By John Chase
In 2014, I conducted a research study to discover best practices of actively engaged volunteers within a megachurch. The combined data analyses revealed successful volunteer programs are contingent upon several key factors. Chief among them? You guessed it—relationship.
The data showed that when volunteers are satisfied with their volunteer experience(s), they remain volunteering long term in that ministry area. That makes sense, right? If you like what you are doing and feel valued by others in what you are doing, you continue doing it. The research revealed that organizations that do not effectively support and manage their volunteers well will experience attrition as volunteers begin to realize they are not valued by the organization. Embracing these principles can help you avoid that.
1. The Organizational Leader-Volunteer Relationship Matters
The perceived relationship between volunteers and senior leaders (e.g. Senior Pastor, Executive Pastor, Campus Pastor) matters, even in a megachurch. The question is: Can a senior leader be relational with each individual volunteer on this scale? Surprisingly, the answer can be yes, if an organization’s leadership is: a) aware of its importance; b) proactive about making it a priority; and therefore c) willing to infuse it culturally into the organizational fabric.
The data shows that thoughtful, deliberate acts of kindness from a senior leader (or senior staff member) such as a simple, “Hi, how are you doing?” when interacting with volunteers—even if in passing—can have tremendous positive impact on an individual volunteer. Such a simple act thereby aids in volunteer satisfaction and consequently retention. Imagine what a hand-written note would do!
2. The Paid Staff-Volunteer Relationship Matters
The relationship between paid staff and volunteers is critical, too. More precisely, the perception by volunteers of the relationship with paid staff is vital to volunteer satisfaction, and therefore retention. Volunteers need to know the paid staff supports them and it must be genuine. In my 2014 study, the “Organizational Support” dimension—which measured how a volunteer’s satisfaction was derived through the educational and emotional resources provided to them by the organization—had the strongest correlational relationships when analyzed with an “Intent to Remain” variable.
If you want your church’s volunteers to continue serving long-term, you must have a culture in which the paid staff views volunteers as an asset rather than second-class support. The staff needs to trust volunteers to do the jobs they have been given, particularly the volunteer leaders. In fact, the most important items rated in this area of the study (in addition to the strength of the relationship between volunteers and paid staff) were “the availability of volunteers getting help” from the organization when it was needed, and the “amount of permission needed” by volunteers to do things they needed to accomplish their jobs.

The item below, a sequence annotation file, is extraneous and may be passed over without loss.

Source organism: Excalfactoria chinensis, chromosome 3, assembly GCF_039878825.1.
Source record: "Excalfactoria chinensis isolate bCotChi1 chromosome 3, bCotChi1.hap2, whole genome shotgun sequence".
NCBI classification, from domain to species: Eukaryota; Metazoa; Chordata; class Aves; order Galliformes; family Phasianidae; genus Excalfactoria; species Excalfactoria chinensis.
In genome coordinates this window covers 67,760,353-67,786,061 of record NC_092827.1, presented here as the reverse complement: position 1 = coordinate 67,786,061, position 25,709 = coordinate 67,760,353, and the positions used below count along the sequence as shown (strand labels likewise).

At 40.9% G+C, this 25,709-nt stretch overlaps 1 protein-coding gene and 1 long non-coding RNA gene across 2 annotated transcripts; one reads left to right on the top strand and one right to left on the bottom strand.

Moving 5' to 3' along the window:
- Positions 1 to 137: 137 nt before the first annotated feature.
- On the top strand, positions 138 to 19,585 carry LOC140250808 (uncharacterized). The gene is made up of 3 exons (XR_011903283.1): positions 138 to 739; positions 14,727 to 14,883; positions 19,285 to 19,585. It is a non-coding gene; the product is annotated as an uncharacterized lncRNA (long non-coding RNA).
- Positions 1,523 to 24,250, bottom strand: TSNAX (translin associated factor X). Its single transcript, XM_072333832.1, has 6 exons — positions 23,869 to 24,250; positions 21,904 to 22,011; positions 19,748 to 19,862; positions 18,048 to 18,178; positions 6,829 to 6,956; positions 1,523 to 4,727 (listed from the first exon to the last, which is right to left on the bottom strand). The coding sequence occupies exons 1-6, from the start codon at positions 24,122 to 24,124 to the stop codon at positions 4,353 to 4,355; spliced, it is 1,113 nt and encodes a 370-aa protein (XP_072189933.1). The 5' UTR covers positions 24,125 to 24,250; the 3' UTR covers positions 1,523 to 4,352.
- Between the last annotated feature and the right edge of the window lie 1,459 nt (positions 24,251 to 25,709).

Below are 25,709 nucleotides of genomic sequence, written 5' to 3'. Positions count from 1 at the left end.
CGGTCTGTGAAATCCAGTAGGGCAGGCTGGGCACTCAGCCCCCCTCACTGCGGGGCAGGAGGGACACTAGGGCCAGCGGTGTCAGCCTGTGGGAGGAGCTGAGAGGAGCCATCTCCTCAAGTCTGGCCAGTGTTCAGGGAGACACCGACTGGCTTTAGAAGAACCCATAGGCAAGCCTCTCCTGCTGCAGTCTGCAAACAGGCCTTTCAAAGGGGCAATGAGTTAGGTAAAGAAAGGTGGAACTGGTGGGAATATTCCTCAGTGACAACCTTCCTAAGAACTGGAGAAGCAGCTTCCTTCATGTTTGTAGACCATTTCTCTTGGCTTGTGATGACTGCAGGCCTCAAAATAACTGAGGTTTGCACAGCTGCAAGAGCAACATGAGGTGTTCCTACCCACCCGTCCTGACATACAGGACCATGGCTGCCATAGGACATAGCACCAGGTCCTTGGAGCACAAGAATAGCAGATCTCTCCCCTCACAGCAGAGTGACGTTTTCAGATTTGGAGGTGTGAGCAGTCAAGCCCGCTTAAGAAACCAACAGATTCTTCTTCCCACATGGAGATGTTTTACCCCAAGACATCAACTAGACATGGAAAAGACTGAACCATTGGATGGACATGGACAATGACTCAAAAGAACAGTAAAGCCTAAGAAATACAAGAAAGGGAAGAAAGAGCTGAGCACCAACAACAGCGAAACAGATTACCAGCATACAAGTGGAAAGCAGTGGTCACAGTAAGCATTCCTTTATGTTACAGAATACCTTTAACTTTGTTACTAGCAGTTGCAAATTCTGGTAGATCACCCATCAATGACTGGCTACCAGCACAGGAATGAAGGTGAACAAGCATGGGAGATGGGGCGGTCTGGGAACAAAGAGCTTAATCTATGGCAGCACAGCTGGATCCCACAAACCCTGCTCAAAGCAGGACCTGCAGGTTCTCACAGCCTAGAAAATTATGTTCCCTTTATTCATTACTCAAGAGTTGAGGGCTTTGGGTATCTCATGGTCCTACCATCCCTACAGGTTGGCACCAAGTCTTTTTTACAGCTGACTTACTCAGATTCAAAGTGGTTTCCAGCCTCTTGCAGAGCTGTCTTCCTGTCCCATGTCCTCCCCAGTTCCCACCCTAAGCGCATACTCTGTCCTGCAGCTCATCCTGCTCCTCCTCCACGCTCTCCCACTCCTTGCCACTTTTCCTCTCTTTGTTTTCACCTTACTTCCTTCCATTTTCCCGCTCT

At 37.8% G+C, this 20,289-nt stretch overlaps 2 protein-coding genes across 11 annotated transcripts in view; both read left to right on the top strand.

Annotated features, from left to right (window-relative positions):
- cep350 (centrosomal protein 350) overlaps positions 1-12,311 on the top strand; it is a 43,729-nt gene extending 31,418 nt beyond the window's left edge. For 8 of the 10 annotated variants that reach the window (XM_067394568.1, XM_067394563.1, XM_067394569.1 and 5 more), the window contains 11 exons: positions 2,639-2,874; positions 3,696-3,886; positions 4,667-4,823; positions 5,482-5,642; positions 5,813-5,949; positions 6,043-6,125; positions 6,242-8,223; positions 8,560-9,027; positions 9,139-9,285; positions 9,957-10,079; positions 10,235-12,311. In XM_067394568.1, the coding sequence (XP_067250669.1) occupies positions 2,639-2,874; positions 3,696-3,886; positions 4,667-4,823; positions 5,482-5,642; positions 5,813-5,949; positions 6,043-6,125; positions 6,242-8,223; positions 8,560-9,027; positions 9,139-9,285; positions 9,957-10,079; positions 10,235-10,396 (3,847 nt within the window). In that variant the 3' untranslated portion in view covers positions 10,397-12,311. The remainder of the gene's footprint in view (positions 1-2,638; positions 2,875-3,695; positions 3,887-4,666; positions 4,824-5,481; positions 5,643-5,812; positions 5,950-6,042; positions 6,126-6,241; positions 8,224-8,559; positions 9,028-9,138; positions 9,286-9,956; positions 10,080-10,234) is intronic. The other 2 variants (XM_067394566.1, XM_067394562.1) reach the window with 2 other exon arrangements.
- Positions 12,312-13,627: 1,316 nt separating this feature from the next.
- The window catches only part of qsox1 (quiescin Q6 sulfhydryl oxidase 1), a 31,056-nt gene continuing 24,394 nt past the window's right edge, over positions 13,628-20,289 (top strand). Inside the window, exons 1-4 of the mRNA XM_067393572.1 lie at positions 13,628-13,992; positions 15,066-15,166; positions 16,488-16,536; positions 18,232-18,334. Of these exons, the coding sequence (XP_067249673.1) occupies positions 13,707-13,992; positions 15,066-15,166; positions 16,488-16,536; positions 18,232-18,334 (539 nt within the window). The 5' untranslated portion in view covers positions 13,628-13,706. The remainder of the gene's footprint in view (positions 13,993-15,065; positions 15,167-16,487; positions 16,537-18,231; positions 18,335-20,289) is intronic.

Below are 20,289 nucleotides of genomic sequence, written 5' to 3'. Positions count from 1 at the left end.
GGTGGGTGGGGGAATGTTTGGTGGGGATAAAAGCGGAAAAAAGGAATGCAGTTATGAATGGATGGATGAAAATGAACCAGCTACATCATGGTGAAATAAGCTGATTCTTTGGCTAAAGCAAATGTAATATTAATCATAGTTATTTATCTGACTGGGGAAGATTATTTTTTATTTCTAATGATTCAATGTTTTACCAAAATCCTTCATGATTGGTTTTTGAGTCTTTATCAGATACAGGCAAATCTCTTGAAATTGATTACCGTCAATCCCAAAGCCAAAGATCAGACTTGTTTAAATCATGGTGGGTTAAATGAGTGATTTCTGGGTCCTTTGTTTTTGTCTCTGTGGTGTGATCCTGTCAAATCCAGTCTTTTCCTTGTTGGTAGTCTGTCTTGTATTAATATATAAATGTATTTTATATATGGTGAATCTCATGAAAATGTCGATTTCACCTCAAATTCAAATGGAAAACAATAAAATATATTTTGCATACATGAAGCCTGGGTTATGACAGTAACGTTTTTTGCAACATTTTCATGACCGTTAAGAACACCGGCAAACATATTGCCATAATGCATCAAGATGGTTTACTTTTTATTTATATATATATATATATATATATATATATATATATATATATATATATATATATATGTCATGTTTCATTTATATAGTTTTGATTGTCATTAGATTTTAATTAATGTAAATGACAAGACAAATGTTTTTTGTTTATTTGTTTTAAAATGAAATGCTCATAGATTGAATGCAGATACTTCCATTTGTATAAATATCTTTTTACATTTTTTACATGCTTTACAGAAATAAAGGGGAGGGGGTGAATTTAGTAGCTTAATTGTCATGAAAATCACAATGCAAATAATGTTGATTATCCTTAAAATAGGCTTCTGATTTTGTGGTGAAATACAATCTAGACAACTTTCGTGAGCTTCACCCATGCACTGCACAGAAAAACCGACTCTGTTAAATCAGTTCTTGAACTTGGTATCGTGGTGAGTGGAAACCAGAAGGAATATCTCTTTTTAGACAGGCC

3. The Volunteer-Volunteer Relationship Matters
The findings of my 2014 study also suggested that whom you work alongside and the relationships fostered between those individuals matter as well. Indeed, within the “Group Integration” dimension of volunteer satisfaction—characterized by the social relationships volunteers foster with other volunteers and paid staff—the highest rated survey item was the statement “My relationship with other volunteers” in the organization in which 84% of respondents were either satisfied or “Very Satisfied”.
These findings align well with previous research that revealed volunteers are more satisfied with their experiences when they befriend other volunteers on their same team.18 In one study conducted of multiple Christian church volunteers, the data revealed that relationships built through volunteering became the foundation of volunteers’ sense of satisfaction and reward.19 In my study, relationships volunteers made with each other while volunteering were shown to be important, too: 83% of respondents indicated they were either satisfied or “Very Satisfied” with those friendships.
4. Volunteer Performance Expectations Matter
As churches continue to grow (and paid staff are more difficult to afford) reliance on volunteers increases rapidly. For organizations that operate with a high level of performance expectation, this can create a tension. How do you value people’s contributions while maintaining an expected high level of organizational performance? One author observed, “Nobody likes feeling used, but that’s often how churches and other organizations treat people”20 (see #2). One focus group participant observed, “People have to matter more than excellence”. When volunteers feel a perceived pressure to perform at a certain level of perfection, most do not believe they can maintain that level of performance; it can negatively impact their sense of satisfaction.
The question of “how good is good enough when you’re getting it from a volunteer” is one an organization must determine for itself. Churches clearly benefit from volunteers in many ways beyond the actual tasks they accomplish. But when volunteers feel a real or perceived pressure toward perfection—either directly or indirectly through a staff that is under pressure to perform to those standards—both the organization and individual suffer.
Church leaders must be cognizant of this tension and be comfortable with “best efforts”—however those are defined by that organization—as they push more responsibilities to volunteers. As we’ve seen, multiple studies of volunteers clearly show relationships matter to volunteers more than anything else. Are those relationships worth damaging if a volunteer doesn’t quite “get it right”?
Adapted from “Got Volunteers? 7 Proven Principles to Get (and Keep!) the Best Ones” by Dr. John M. Chase.
18 Van Vianen et al., 2008
19 Peters (2010)
20 Nieuwhof (2014), p. 2